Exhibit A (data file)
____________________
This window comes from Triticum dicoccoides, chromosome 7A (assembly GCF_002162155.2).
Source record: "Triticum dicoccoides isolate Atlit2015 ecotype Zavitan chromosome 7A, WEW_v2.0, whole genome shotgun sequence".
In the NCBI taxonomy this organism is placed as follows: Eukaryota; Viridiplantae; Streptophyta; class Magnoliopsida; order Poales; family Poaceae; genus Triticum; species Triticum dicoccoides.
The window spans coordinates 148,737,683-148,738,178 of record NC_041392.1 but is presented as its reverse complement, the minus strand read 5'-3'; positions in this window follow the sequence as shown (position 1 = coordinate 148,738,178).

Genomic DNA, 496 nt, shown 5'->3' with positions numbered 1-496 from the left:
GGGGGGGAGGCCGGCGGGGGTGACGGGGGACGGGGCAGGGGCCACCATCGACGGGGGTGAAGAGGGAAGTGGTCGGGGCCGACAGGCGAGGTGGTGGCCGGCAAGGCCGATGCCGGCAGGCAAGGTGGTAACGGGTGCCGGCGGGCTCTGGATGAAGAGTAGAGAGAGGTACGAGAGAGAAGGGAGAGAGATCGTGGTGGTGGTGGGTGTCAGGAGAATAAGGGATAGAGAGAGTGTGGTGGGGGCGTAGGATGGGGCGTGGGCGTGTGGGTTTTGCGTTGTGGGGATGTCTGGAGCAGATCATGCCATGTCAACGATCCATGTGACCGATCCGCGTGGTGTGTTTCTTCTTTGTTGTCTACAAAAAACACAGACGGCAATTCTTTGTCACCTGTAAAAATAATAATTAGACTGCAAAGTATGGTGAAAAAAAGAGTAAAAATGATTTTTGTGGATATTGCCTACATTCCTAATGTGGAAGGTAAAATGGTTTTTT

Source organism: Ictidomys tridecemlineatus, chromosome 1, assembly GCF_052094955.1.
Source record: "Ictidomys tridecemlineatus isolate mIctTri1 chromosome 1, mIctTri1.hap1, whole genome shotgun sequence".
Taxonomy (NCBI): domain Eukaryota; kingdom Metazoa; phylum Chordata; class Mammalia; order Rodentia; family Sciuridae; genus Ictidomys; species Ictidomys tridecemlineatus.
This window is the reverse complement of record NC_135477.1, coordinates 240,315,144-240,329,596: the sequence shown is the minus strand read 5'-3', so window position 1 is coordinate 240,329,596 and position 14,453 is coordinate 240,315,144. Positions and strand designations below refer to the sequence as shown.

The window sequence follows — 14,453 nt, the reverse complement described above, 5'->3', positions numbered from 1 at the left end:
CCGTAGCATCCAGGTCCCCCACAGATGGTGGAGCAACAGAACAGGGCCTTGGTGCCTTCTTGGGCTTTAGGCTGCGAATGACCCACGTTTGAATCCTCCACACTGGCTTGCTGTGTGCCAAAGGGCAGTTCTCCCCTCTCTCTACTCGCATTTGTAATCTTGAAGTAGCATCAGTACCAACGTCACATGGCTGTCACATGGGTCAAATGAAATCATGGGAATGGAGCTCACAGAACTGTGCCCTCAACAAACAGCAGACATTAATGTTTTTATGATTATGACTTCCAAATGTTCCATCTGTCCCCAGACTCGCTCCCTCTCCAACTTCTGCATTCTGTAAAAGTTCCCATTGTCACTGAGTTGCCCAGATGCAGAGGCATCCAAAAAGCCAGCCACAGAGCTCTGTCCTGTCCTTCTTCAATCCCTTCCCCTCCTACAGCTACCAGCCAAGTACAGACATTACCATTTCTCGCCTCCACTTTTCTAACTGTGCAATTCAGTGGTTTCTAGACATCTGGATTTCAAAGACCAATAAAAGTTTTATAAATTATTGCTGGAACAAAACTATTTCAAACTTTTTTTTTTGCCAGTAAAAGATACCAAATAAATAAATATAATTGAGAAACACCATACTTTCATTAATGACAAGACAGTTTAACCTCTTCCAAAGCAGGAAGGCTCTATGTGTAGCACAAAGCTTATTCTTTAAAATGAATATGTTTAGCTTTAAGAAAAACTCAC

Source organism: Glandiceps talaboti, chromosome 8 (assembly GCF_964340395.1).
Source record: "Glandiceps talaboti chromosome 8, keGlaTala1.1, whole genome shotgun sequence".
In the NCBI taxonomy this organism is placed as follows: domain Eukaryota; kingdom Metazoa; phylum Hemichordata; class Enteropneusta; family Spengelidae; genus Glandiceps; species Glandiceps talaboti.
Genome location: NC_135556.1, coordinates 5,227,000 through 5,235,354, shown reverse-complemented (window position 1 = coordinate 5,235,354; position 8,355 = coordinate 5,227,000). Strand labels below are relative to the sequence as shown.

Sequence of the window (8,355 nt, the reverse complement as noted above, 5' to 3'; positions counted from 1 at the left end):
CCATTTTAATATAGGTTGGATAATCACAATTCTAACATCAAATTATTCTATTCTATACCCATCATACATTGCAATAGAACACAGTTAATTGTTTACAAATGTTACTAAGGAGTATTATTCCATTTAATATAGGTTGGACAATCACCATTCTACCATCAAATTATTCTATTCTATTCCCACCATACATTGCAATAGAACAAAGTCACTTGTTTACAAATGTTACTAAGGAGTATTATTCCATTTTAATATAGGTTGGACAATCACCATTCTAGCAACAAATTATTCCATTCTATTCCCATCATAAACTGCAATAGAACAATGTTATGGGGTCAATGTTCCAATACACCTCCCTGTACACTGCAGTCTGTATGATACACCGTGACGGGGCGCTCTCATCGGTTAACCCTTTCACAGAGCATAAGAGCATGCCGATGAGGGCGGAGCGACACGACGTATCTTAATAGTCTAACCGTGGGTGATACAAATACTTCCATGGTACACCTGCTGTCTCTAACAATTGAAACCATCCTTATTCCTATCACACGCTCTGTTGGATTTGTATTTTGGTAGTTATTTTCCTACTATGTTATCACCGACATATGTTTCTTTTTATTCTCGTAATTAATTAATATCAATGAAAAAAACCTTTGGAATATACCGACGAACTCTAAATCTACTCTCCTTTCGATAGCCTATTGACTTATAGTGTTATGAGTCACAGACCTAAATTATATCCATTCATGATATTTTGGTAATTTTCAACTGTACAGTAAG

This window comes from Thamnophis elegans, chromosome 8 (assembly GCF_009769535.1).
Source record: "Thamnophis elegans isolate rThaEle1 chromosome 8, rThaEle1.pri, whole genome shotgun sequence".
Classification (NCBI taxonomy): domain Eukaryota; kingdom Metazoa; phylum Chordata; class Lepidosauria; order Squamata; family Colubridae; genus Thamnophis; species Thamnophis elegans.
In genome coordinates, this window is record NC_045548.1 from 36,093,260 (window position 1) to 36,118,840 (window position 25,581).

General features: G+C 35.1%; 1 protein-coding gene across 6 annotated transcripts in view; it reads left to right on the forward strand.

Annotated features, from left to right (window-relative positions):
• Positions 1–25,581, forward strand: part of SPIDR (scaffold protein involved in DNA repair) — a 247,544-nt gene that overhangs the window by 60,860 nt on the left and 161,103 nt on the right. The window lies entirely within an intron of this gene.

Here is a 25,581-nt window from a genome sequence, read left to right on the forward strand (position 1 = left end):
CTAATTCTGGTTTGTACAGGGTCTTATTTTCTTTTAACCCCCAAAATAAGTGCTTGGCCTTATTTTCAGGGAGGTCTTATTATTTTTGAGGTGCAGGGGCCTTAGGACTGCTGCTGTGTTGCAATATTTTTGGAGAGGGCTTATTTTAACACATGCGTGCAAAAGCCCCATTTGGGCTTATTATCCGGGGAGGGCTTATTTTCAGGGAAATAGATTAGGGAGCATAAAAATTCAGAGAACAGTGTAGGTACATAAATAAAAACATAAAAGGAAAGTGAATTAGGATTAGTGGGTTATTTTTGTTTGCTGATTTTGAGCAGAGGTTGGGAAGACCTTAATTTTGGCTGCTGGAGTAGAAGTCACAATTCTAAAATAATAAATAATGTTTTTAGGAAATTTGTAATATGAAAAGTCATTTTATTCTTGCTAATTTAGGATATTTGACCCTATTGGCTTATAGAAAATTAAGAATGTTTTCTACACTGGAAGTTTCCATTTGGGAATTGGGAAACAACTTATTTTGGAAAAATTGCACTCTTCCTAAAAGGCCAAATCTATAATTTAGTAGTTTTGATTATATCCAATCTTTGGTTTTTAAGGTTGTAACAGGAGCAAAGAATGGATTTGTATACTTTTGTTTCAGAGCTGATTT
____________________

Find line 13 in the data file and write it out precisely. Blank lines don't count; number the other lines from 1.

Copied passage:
Source organism: Glandiceps talaboti, chromosome 8 (assembly GCF_964340395.1).